By LINDSAY OLIVIER
NORTH KINGSTOWN – The second phase in the Identification of Village Centers project is complete and was presented to the town council at Monday’s meeting.
The town hired The Horsley Witten Group, Inc. to develop a study that assesses selected areas in North Kingstown that could participate in the Transfer of Development Right (TDR) Program as receiving areas. The findings from the first phase were presented to the council in November.
During the first phase, eight potential village sites were identified and looked at for growth potential and applicability of TDR.
From those, four showed enough potential to warrant further assessments: Allenton, Hamilton, Lafayette and Wickford Junction. The areas that didn’t make the cut were Saunderstown, Davisville, Wickford Village and the intersection of Routes 102 and 2.
“When thinking of the various vibrant, walkable villages already in existence in Rhode Island today, Wickford Village being a prime example, a critical element to the success of these villages is the streetscape,” said Nate Kelly of Horsley Witten. “In the best cases, the existence of wide sidewalks that contain pedestrian and bicycle amenities like benches, planters, period lighting, street trees and bike racks creates a public realm that connects the different buildings and open spaces into a unified neighborhood experience.”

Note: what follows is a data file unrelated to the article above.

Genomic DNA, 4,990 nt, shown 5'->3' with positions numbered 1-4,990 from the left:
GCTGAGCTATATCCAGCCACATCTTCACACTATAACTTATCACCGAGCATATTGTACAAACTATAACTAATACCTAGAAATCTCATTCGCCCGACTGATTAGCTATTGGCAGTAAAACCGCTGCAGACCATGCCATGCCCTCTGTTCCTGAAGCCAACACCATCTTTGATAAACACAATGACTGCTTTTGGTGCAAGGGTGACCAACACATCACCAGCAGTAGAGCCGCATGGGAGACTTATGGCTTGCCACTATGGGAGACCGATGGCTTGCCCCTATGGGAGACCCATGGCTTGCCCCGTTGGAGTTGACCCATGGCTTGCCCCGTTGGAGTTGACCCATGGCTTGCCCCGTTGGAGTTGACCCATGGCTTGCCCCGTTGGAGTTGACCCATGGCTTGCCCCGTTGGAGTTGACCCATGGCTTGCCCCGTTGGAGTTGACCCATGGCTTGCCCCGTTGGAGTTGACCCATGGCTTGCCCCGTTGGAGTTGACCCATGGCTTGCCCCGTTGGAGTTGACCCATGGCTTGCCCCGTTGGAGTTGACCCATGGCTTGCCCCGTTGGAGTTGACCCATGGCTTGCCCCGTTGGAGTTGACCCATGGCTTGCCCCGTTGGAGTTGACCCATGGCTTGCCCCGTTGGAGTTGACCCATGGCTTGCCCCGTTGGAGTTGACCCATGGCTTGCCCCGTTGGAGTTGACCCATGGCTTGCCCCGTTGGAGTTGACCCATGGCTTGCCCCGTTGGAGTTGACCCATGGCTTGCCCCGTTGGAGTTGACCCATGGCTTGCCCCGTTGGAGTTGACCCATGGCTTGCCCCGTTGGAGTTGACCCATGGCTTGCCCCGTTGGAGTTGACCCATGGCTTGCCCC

Kelly explained that the four areas still under consideration have poor streetscapes, in that sidewalks are generally absent in Allenton, Hamilton and Lafayette, meaning improvements would be necessary. A sidewalk area does exist at Wickford Junction, which houses Wal-Mart and the soon-to-be opening train station.
The town currently has a The Compact Village Development (CVD) Ordinance which exists within the Zoning Ordinance, but has yet to be used. The purpose of this ordinance is to encourage village-style developments that are “intergral” to the goals of the Horsley Witten study.
The planning commission along with Horsley Witten has developed a new ordinance to replace the existing one. Kelly explained that within the new ordinance, a property owner “could petition to have an area re-zoned to CVD, but would only gain approval based on a series of eligibility criteria and the approval of a development concept.” This ordinance was presented before the town council at the Nov. 7 meeting but it chose to postpone a vote until this report is complete.
“It was just within the last week that we identified areas of this ordinance that need to be revised,” Kelly added.
Those changes include adding a specific statement regarding the density requirement of one unit per two acres in groundwater overlay zones not being applicable under the CVD and the nitrogen loading offset that can be used in the groundwater overlay zone can only be used in a GW2 area.
North Kingstown uses nitrogen loading calculations as an indicator of future impacts to the quality of groundwater supplies.